Frederick Maning was a colourful personality of the far North and early Auckland.
Maning arrived in New Zealand in 1833, after spending his robust, outdoorsy teenage years in the back blocks of Tasmania.
A colourful character, he published Old New Zealand in 1863. In the book, his descriptions (though embellished) of his first arrival, being greeted by Moetara of Ngati Korokoro, and his wrestling match with a Māori man who had tipped him into a river, seem authentic. He bought land at Kohukohu on the Hokianga in a deal that stymied another Tasmanian Henry Oakes and an English visitor Edward Markham.
Markham later described Maning as 'a low-minded savage' and 'a double faced sneaking Thief', who 'would have done Honor to the back Woods of America'.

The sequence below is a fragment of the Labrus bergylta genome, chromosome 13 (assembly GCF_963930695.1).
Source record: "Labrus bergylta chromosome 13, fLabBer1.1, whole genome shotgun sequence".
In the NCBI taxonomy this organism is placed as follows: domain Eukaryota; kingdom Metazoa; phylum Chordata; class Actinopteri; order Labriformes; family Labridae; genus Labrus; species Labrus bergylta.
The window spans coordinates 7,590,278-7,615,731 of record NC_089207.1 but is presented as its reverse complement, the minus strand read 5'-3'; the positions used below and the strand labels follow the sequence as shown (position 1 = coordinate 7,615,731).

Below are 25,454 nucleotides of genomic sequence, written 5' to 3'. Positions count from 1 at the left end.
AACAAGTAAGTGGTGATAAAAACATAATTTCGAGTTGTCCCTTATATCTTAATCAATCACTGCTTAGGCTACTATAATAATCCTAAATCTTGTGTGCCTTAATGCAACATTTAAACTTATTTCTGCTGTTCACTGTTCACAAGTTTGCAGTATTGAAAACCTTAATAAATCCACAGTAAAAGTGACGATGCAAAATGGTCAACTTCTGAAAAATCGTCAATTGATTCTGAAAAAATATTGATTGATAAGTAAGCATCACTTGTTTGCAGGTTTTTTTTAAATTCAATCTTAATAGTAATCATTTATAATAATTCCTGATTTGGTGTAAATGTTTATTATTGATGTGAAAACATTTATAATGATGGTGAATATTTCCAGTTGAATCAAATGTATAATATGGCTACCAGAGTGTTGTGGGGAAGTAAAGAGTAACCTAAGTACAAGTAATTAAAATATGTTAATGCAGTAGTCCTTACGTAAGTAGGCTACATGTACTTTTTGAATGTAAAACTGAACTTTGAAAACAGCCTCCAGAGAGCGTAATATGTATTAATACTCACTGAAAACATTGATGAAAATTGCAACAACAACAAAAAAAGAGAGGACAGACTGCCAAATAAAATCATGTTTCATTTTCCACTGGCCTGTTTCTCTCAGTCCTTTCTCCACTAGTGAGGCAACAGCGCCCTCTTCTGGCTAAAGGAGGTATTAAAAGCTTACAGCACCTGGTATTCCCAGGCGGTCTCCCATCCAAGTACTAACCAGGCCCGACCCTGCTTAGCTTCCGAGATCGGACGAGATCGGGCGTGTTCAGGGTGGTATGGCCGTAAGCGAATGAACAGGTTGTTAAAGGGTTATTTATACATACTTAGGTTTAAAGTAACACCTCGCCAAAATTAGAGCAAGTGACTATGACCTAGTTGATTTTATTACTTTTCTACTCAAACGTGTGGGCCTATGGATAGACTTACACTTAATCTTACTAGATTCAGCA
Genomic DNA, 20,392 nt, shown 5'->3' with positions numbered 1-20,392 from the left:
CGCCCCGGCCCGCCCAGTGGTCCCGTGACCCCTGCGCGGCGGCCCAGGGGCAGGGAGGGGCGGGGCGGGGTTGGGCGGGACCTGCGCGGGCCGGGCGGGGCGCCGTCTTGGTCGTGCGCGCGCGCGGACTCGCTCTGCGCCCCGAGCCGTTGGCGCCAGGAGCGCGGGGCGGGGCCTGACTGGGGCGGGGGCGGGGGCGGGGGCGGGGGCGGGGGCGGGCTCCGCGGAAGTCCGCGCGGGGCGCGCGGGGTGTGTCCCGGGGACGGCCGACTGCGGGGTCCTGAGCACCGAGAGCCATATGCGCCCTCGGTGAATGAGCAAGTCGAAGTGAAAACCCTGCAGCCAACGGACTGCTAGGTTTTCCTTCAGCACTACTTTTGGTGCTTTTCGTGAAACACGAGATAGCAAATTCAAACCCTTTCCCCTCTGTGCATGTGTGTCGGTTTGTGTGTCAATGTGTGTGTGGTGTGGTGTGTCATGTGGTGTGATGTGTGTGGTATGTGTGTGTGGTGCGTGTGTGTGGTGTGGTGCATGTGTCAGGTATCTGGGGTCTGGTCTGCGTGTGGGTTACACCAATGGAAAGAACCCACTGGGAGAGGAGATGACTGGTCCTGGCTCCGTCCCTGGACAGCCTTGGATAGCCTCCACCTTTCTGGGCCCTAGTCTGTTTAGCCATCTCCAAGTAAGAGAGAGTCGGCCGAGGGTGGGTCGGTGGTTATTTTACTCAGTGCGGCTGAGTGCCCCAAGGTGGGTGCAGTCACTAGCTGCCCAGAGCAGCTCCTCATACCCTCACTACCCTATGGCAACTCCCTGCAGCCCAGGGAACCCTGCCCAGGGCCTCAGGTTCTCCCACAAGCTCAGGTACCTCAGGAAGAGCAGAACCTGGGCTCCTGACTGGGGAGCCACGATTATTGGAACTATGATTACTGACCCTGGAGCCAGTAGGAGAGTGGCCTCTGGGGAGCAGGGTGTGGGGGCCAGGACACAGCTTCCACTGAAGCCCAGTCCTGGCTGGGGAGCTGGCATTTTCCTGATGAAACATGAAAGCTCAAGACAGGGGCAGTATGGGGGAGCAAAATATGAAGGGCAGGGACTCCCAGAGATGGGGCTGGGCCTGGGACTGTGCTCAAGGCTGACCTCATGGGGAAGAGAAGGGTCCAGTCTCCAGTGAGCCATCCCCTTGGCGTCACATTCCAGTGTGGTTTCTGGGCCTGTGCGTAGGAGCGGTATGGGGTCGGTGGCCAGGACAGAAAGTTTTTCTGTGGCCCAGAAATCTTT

In two sojourns on the Hokianga, Maning lived the life of a Pākeha-Māori, avoiding the missionaries. On his second stay, he lived with a Te Hikutu woman, Moengaroa, and they had four children. For much of the 1850s, he was a significant kauri timber and gum trader.
He spoke out against the Treaty of Waitangi, believing it would be difficult to enforce British law among Maori. He was active in the campaigns against Hone Heke, helping supply Maori allies of the colonists; and he witnessed several battles. In 1862, he published A history of the war in the north of New Zealand against the chief Heke, a “ well-crafted account” according to Te Ara, the online encyclopedia of New Zealand.
In later life, he became a judge in the Native Land Court, but was noted for “strong class as well as race prejudices.”
He died in England on 25 July 1883, and unusually, was brought back here to New Zealand for burial at Symonds Street Cemetery in December.